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UNDP assesses difficulties for disabled during pandemic



Medical staff give a dose of COVID-19 vaccine to a man with a disability in Ward 1, HCM CIty’s Phú Nhuận District. — VNA/ Photo Quang Châu

HÀ NỘI — About 67 per cent of people with disabilities said they felt secure and received support during the COVID-19 pandemic, according to a recent assessment.

Nine per cent of people with disabilities said they felt lonely during the pandemic, and 38 per cent said they lost their job and had no income.

The results were in the ‘Rapid Assessment of Socio-Economic Impacts of COVID-19 to Persons with Disabilities in 2021’, which was announced by the UNDP and the Action to the Community Development Centre (ACDC), at a virtual meeting on Thursday.

The assessment was conducted in September 2021 with the participation of 1,792 people with disabilities in 63 provinces and cities, said Đỗ Thanh Huyền, a UNDP public-policy expert.

Of the people surveyed, 91 per cent were from the Kinh group – the main ethnic group of Việt Nam, and the rest from ethnic minorities, she said.

Nguyễn Thị Lan Anh, president of the ACDC, said the assessment showed that the pandemic has substantially impacted people’s lives in the country, especially those with disabilities.

She said that people with disabilities were among the most vulnerable groups suffering from the pandemic.

Career opportunities for people with disabilities have been reduced, and health care activities have also decreased due to the pandemic, she said.

Lường Thị Hải Yến, a woman with visual impairment and owner of a massage shop in Long Biên District, Hà Nội, said the pandemic had severely disrupted her family’s life for two years.

The income from her shop was sharply reduced because it had to close for a long time, she said.

Yến said she had felt distraught because she had no money to raise her children when the shop closed.

Nguyễn Thị Yến Nhi, a hearing-impaired woman working in a soup shop in HCM City, said when she was infected with COVID-19 she received a text from the health centre to instruct her to take care of herself, but could not fully understand it.

“When reading the message there were some words, such as negative and positive, I did not comprehend,” she said.

But people around her failed to explain the words to her using sign language, she said.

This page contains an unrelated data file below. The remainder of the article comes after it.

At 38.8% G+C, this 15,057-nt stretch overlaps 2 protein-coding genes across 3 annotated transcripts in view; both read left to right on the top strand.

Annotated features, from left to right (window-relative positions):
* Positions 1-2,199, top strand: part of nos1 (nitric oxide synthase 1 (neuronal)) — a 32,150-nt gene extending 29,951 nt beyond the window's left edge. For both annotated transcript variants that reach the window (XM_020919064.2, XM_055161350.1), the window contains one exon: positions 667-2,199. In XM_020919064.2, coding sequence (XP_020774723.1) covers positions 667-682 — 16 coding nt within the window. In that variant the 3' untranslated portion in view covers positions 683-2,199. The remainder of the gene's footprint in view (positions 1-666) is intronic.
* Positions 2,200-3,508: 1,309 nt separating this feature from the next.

Finally, Nhi asked a relative who knows sign language to explain via a video call.

Nhi said she wished she could access more information about the pandemic via sign language to learn about preventing the spread of the pandemic.


Đào Thu Hương, a disability and inclusion officer at UNDP, said a comprehensive assessment from State agencies about the impact of the pandemic on people with disabilities was needed.

More support for people with disabilities should be provided in the future, she said.

Hương also said international organisations and domestic associations for people with disabilities should provide more support in terms of policies. Moreover, the Government should set up more social services to support people with disabilities, especially women and girls.

It is imperative to run sign-language news on national television channels so that people with disabilities can easily find information, she added.

Đinh Mẫn, from the Sponsoring Association for People with Disabilities in Thừa Thiên-Huế, recommended that the Ministry of Labour, Invalids and Social Affairs as well as the Government have a separate support package for people with disabilities affected by the pandemic.

Speaking at the meeting, Đinh Thị Thụy, deputy chief of the National Committee for People with Disabilities, said she appreciated the assessment, but it needed to provide more specific data to better serve policy-making decisions for people with disabilities.

Thụy said, for example, that the assessment should reveal the number of fatal COVID-19 cases in people with disabilities or the severity of the disease when they get it, she added.

“Is the situation of the people with disabilities infecting COVID-19 worse than for able-bodied people infected with COVID-19?” she said.

“We need more specific data for making recommendations for policy-makers.” 

Associate Professor Nguyễn Hiền Phương, deputy head of Hà Nội Law University’s Comparative Law Institute, said the assessment would help researchers and policy-makers to gain more data to issue suitable policies for the disabled in future.

Phương suggested that authorised agencies kick-off a team of social workers who specialise in helping people with disabilities.

Việt Nam has 6.2 million people with disabilities. —



Belgian parliamentarian André Flahaut presents gifts to AO victims in Vietnam



Belgian parliamentarian André Flahaut on November 30 handed over to the Vietnamese Embassy in Brussels four wheelchairs and four walkers as gifts to Agent Orange/dioxin (AO) victims in the central province of Quang Tri.

Belgian parliamentarian Andre Flahaut presents gifts to AO victims in Vietnam hinh anh 1Belgian parliamentarian André Flahaut (middle), Ambassador Nguyen Van Thao (R) and Tran To Nga, an oversea Vietnamese in France and an AO victim at the ceremony to hand over the gifts (Photo: VNA)

Brussels – Belgian parliamentarian André
Flahaut on November 30 handed over to the Vietnamese Embassy in Brussels four
wheelchairs and four walkers as gifts to Agent Orange/dioxin (AO) victims in